Implied Volatility (IV)

Definition

The term implied volatility refers to a measure that allows an investor to understand how much the market believes the price of a stock will move over time.  Implied volatility is an important concept for investors in options to understand.

Explanation

Also referred to as IV, implied volatility is an estimate of a security's future price movement.  It does not provide the investor with insights into the direction of the security's price, only an estimate of the possible magnitude of its change.  It's viewed by analysts as an estimate of a stock's probable trading range.

Implied volatility is a mathematical concept and it's often depicted using the Greek letter sigma [INSERT SIGMA SYMBOL HERE] since it's a measure of the data's standard deviation, which is the quantification of the variation in a set of data.  Implied volatility is an especially important concept to individuals that invest in options.  While IV is not a guarantee of price movement, it does reflect the market's perception of the stock's price volatility at a point in time.

In fact, implied volatility can change over time and is a function of factors such as market demand.  As market demand for a security increases, the price of the security will increase as will implied volatility.  As market demand for a security decreases, the price of the security will decrease and implied volatility will also increase.  Time until expiration also affects implied volatility.  Everything else being equal, an option with a shorter time to expiration will have lower implied volatility than an option with a longer time to expiration.  Generally, the higher the implied volatility, the higher the premium paid for an option.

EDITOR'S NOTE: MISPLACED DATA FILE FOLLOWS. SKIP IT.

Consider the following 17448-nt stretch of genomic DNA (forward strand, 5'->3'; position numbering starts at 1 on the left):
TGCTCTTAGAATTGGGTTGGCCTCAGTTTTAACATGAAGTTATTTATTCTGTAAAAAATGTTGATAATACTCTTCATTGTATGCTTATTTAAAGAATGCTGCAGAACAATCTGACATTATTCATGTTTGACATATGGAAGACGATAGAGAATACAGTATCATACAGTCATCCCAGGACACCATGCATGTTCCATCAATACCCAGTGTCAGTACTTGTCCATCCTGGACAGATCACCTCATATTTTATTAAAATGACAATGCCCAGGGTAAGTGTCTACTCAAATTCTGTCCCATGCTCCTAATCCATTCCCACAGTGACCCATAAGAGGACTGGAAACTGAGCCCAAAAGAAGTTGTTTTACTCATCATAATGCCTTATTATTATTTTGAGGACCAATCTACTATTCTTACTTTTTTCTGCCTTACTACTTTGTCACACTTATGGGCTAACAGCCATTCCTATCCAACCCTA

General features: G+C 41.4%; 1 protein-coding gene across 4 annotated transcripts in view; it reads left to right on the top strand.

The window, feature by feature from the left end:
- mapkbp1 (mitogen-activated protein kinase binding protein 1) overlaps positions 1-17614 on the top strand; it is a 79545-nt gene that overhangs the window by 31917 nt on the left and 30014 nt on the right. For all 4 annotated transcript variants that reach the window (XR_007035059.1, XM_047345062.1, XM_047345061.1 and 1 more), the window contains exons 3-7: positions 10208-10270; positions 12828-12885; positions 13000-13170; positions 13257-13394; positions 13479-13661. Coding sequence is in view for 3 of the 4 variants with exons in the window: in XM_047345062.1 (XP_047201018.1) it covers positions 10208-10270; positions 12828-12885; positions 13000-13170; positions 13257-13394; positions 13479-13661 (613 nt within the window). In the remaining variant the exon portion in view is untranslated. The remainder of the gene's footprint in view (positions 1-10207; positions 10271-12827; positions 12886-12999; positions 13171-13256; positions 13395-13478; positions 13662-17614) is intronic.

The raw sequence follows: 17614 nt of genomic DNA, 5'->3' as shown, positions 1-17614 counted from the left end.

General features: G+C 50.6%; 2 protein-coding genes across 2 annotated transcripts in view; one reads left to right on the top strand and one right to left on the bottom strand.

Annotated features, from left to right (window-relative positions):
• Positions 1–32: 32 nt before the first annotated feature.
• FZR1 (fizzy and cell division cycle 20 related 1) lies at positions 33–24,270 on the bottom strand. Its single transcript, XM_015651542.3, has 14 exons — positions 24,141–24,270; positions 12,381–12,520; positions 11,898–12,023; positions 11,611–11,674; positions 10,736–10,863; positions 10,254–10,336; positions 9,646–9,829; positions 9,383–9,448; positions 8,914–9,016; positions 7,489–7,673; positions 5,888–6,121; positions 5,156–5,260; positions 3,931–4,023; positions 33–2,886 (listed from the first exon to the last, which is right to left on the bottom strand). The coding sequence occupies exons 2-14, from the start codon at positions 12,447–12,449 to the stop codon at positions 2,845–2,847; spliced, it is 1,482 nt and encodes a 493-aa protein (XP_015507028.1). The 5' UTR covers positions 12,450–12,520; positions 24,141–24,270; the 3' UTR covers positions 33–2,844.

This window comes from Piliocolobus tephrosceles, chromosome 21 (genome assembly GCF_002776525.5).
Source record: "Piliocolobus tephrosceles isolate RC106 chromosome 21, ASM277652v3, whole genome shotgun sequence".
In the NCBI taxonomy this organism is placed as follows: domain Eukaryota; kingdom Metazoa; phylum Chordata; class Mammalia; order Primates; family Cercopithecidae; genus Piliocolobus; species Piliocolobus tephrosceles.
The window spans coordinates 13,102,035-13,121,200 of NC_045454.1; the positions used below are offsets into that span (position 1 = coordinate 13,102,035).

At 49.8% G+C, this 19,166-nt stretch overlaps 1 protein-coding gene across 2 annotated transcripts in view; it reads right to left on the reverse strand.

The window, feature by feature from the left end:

Example

An individual is considering investing in Company ABC's common stock, but would like to better understand the market's expectation of its price movement in the next twelve months.  Company ABC's stock is currently trading at $100 per share, with an implied volatility of 12%.  Assuming a normal distribution of the data, one standard deviation movement in the price would be:

= $100 x 12%, or $12

One standard deviation represents a 68% probability of the data, which means there is a 68% chance Company ABC's stock will trade between $88 and $112.  But what if the trader wanted to be more certain of the price range?  Two standard deviations provide a 95% probability, so two standard deviations in price would be:

= $100 x 2 x 12%, or $24.

This information tells the trader there is a 95% chance Company ABC's stock will trade between $76 and $124 over the next twelve months.  Using three standard deviations provides 99% certainty around the price.  Keep in mind that IV is stated on an annualized basis.  If the trader would like to understand the expectation of the stock in the next 30 days with 99% certainty, the calculation would be:

= $100 x 3 x (12% / 12), or $3

This tells the trader there is a 99% probability the price of Company ABC's stock will trade between $97 and $103 in the next 30 days.

Related Terms

deep in-the-money, in-the-money, at-the-money, historical volatility